Subject: Re: [Approval Request] Kallisys Reflexive License
From: Abe Kornelis <>
Date: Sat, 10 Nov 2001 21:12:18 -0800

Paul Guyot wrote:
> >- The text contains a large number of diacriticals
> >   (in the french sections). Though I liked the
> >   bilingual version, my browser died while trying
> >   to print it. Please consider using &egrave;
> >   &eacute; etc. for the characters with diacritics.
> Both versions are bilingual. The American English or French text
> can't be separated. But one is in one column (the one I'm working on)
> and the other one in a single column (French, English, French,
> English, etc.). They're encoded in ISO 8859-1 and they say so in meta
> tags. I wonder what kind of problems you have. I encoded  with an
> HTML entity (i.e. &OElig;) because an old version of Netscape I had
> didn't print it properly. I'm ready to put entities, but the W3C
> recommends to not to when you can send 8 bits texts.
-- I don't know on which character exactly the browser died.
   It *is* a pretty old one (Netscape 3). It works fine with the
   'old' standardized diacritical names that can be encoded in
   7-bit ascii. I don't know about the newer standard for 8-bit
   encoding. I assume it is more efficient with regard to bandwidth.
   If this standard has been approved, I'll not complain.
   Then it simply is my own problem.

> I had a quick look, especially at the interesting (for me) preamble.
> You're right about patents, but this isn't an European problem, and
> probably not a problem at all.
-- Sorry, you're wrong.

> Software cannot be patented in Europe, AFAIK.
-- Wrong again. Has been patentable for over thirty years, even in
   The pertinent patent laws claim that software is not patentable,
   but attorneys have find a very simple way around it. Now the de facto
   point of view is: software is not patentable as such, but combined 
   with hardware it's a 'device', which is absolutely patantable.
   And without the hardware, what use is any software?
   It's an old and troublesome misunderstanding, fact remains that
   software can be patented. The european patent office has granted
   thousands of them over the last few years. If you want to make
   certain, check the EPO (European Patent Organization), or check
   the IBM website, which hosts a monstrously large patent database, 
   containing american, european, and japanese patents.

> And if they actually are, it's via weird protection methods.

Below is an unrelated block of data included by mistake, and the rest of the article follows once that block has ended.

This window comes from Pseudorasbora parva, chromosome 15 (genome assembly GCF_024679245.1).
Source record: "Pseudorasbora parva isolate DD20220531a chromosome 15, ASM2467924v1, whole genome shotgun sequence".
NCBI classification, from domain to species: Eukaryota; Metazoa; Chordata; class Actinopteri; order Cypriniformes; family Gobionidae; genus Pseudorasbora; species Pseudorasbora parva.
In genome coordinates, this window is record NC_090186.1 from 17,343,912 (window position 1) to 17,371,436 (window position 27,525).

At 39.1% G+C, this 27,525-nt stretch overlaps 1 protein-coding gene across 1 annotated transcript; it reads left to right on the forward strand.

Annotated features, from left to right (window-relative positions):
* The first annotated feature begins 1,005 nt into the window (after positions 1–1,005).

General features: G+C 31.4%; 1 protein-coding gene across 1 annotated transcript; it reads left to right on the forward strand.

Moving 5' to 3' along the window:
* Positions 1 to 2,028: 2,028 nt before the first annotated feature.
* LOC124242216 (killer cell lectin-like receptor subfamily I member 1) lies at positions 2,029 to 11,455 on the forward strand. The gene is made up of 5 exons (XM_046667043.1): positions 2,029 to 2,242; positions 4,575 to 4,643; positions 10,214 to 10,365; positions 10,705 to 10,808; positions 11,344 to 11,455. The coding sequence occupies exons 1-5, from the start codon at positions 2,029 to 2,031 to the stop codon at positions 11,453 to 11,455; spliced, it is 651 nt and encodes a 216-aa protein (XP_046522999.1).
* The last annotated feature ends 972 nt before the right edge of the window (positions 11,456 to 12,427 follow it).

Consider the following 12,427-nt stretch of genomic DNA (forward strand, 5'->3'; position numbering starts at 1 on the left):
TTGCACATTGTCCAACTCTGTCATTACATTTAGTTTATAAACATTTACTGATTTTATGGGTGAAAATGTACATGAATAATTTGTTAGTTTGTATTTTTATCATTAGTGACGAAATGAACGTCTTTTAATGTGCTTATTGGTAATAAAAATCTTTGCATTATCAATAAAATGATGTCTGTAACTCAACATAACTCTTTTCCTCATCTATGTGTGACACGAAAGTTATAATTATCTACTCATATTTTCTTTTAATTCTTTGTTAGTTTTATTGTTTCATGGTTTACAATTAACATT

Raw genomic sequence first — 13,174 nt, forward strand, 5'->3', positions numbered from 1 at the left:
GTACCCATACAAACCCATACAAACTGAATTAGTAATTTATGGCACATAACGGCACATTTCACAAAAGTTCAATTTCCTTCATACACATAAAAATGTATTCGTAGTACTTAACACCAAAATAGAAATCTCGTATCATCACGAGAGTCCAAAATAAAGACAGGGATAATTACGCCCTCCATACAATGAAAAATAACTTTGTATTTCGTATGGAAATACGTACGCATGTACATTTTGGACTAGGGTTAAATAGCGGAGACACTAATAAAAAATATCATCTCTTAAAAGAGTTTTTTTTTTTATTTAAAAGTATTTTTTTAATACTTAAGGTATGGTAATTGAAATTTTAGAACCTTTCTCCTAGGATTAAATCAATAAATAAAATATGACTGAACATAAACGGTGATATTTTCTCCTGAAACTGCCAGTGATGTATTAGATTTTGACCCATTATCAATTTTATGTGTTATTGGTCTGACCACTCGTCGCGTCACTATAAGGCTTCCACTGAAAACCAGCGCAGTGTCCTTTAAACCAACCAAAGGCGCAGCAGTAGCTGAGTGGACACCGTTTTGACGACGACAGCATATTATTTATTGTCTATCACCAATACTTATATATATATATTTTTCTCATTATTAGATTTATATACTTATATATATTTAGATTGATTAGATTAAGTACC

-- What you call weird is in fact standard legal practice.

> I'm not sure that if you hold a patent (on a technique, since it's
> the object of patents) and give free use (under an open source
> license) of the form of the technique in a software that you can sue
> someone for using this software.
-- You could, if you did *not* include a patent license with the
   copyright license for the software.

> What you can do is suing someone who would have not copied the form
> (you gave a license to) but the technique (you cannot sue him for
> copying the idea in any case, but with a patent, the part of the idea
> which isn't the technique is quite small). The problem is that with
> programs, the form is very close to the technique.
-- That is indeed a problem. Now I'm not a lawyer, but AFAIK there is
   a lot of jurisprudence (Jurisprudentie in dutch, hope english word
   is correct) that defines the border, though it still may be a narrow
   one, there absolutely is a distinction - at least in legal terms and
> To give an example, let's say that Unisys distributes under BSD some
> C code to compress data with the LZ algorithm. I doubt that they can
> sue you if you use their code (they gave you the right to).
-- They might license the code wothout the patent. That would allow
   you to do anything with it that the copyright license allows, 
   *except* to actually tun the program without first obtaining a
   patent license as well. So you could study it, create derivatives,
   translate, redistribute, etc. etc. But as soon as anyone plans on
   actually using that code, or any derivative of it, then the patent
   license would have to be acquired first.

> I also
> doubt that they can sue you if you translate their C code to pascal
> if the form is respected (except the language of course).
-- That would be regarded as a derivative.

> So in the
> end, I think they can't sue you as long as you're doing computer
> programs out of their code.
-- Sorry don't understand what you're meaning to say.

> I don't know if you had a look at their
> patent, but as a software patent, it includes pseudo code. So if they
> give you a license on a similar code, they still own the technique,
> but no longer this expression of it.
-- That might be, I'm not a lawyer. Still I'd be cautious to use 
   such ciode without first checking whether or not the patent 
   holder agrees that you may run that particular software without
   infringing on their software patent(s).

Regards, Abe.
Abe F. Kornelis, B.V. Bixoft
Het Jaagpad 63, 3461 HA Linschoten
The Netherlands
phone: +31-6-22755401

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